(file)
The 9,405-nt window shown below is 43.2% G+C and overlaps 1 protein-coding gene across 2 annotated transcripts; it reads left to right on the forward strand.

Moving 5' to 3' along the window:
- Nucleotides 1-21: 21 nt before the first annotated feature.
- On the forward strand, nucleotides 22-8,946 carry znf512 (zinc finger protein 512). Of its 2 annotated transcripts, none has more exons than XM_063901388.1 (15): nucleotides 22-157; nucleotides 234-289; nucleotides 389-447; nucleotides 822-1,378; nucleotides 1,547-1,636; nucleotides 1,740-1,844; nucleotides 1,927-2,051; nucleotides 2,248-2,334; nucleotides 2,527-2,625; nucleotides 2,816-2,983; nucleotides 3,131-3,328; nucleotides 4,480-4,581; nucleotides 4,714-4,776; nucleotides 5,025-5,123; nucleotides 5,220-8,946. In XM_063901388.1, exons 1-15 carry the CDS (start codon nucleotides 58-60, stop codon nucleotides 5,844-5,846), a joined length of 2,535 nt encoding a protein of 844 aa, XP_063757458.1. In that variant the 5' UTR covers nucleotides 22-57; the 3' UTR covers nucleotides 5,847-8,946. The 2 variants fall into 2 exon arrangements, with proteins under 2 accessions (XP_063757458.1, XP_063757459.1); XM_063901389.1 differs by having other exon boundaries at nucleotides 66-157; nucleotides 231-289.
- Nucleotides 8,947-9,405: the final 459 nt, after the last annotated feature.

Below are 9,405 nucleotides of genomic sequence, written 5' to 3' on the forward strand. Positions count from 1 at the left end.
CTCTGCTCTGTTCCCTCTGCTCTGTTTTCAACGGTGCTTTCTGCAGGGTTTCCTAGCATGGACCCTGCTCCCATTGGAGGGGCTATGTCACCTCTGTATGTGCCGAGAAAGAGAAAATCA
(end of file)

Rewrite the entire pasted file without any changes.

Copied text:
The 9,405-nt window shown below is 43.2% G+C and overlaps 1 protein-coding gene across 2 annotated transcripts; it reads left to right on the forward strand.

Moving 5' to 3' along the window:
- Nucleotides 1-21: 21 nt before the first annotated feature.
- On the forward strand, nucleotides 22-8,946 carry znf512 (zinc finger protein 512). Of its 2 annotated transcripts, none has more exons than XM_063901388.1 (15): nucleotides 22-157; nucleotides 234-289; nucleotides 389-447; nucleotides 822-1,378; nucleotides 1,547-1,636; nucleotides 1,740-1,844; nucleotides 1,927-2,051; nucleotides 2,248-2,334; nucleotides 2,527-2,625; nucleotides 2,816-2,983; nucleotides 3,131-3,328; nucleotides 4,480-4,581; nucleotides 4,714-4,776; nucleotides 5,025-5,123; nucleotides 5,220-8,946. In XM_063901388.1, exons 1-15 carry the CDS (start codon nucleotides 58-60, stop codon nucleotides 5,844-5,846), a joined length of 2,535 nt encoding a protein of 844 aa, XP_063757458.1. In that variant the 5' UTR covers nucleotides 22-57; the 3' UTR covers nucleotides 5,847-8,946. The 2 variants fall into 2 exon arrangements, with proteins under 2 accessions (XP_063757458.1, XP_063757459.1); XM_063901389.1 differs by having other exon boundaries at nucleotides 66-157; nucleotides 231-289.
- Nucleotides 8,947-9,405: the final 459 nt, after the last annotated feature.

Below are 9,405 nucleotides of genomic sequence, written 5' to 3' on the forward strand. Positions count from 1 at the left end.
CTCTGCTCTGTTCCCTCTGCTCTGTTTTCAACGGTGCTTTCTGCAGGGTTTCCTAGCATGGACCCTGCTCCCATTGGAGGGGCTATGTCACCTCTGTATGTGCCGAGAAAGAGAAAATCA